Lawyers counsel caution as APIL calls for action

Justice minister Ken Clarke has been urged by the industry not to rush into changing the formula for fixing compensation pay-outs in response to last week’s High Court bid to force his hand on the matter.

The Association of Personal Injury Lawyers (APIL) launched a judicial review of what it calls the lord chancellor’s failure to organise a timetable for the review of the discount rate for lump-sum compensation payments. APIL chief executive Denise Kitchener said the move was designed to prevent the review being kicked into the long grass. “Injured people in some cases are undercompensated by hundreds of thousands of pounds. It is an unacceptable situation that must be addressed without delay.”

But law firm Weightmans head of large losses and technical claims David Holt warned: “It is essential that the lord chancellor has all the relevant information before him when he considers his position.

This should include an understanding of how seriously injured claimants actually invest their compensation.”

Insurers get a discount rate to counter the fact that claimants receive investment returns from their payments. The current rate of 2.5% was based on yields generated by index-linked government gilts. But since this was calculated in 2001, falling interest rates and investment returns have had an impact on payments to claimants.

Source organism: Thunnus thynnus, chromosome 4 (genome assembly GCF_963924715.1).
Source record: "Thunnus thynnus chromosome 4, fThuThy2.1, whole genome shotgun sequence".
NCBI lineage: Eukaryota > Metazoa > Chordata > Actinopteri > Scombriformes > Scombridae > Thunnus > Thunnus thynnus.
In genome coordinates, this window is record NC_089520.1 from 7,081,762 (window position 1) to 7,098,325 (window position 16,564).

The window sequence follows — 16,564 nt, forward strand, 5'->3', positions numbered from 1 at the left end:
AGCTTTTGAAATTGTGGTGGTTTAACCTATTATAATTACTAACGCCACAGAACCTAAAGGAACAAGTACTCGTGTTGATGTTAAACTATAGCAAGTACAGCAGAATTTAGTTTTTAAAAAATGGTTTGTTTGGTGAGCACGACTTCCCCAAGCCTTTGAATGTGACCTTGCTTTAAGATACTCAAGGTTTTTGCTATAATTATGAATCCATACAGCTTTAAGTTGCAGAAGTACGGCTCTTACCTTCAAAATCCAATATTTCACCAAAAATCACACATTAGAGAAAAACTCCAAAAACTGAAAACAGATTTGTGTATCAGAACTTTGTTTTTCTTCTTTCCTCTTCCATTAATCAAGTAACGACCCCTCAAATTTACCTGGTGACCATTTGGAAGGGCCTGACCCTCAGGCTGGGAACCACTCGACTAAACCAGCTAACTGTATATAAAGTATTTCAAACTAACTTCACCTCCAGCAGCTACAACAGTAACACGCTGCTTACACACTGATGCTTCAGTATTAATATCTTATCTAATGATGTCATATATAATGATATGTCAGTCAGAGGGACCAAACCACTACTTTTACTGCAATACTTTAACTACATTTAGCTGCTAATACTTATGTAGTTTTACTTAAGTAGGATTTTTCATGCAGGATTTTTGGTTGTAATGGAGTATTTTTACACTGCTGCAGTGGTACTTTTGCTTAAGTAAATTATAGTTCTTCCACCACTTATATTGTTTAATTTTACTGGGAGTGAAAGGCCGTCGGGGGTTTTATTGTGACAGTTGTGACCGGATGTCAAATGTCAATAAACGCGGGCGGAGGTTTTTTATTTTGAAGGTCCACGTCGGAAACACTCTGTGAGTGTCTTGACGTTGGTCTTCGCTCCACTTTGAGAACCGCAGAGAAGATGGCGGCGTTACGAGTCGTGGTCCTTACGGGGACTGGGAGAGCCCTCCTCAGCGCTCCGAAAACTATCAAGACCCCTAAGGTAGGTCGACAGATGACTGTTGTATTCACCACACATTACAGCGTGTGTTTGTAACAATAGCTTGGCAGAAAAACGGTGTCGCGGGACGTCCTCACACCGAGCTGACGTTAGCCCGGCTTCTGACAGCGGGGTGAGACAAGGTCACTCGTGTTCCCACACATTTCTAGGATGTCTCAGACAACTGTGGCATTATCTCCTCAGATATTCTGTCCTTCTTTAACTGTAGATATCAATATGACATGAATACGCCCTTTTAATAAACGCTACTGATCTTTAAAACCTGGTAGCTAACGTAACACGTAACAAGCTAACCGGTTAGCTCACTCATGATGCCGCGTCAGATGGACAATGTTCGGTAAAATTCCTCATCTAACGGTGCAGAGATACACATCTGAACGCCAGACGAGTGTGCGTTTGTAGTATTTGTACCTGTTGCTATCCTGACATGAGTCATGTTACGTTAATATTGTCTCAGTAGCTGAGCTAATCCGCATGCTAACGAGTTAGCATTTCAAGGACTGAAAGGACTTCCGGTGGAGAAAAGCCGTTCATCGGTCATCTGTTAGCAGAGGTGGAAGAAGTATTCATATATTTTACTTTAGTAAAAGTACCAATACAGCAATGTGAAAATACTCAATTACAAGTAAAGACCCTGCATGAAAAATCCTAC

The ABI has written to Clarke to warn him that any cut in the discount rate will increase compensation payments, raising customers’ premiums. It has also told Clarke there is no evidence the current discount rate has led to claimants receiving insufficient compensation.

AXA commercial claims and underwriting director David Williams said the far-reaching ramifications of any changes to the rate needed to be weighed up carefully. “It could have a massive impact on major losses, and private motor has enough problems,” he said, adding that a cut would also increase the reserves insurers would have to hold under Solvency II.

Forum of Insurance Lawyers president Tim Oliver said the rate could not be rejigged in response to short-term fluctuations in interest rates.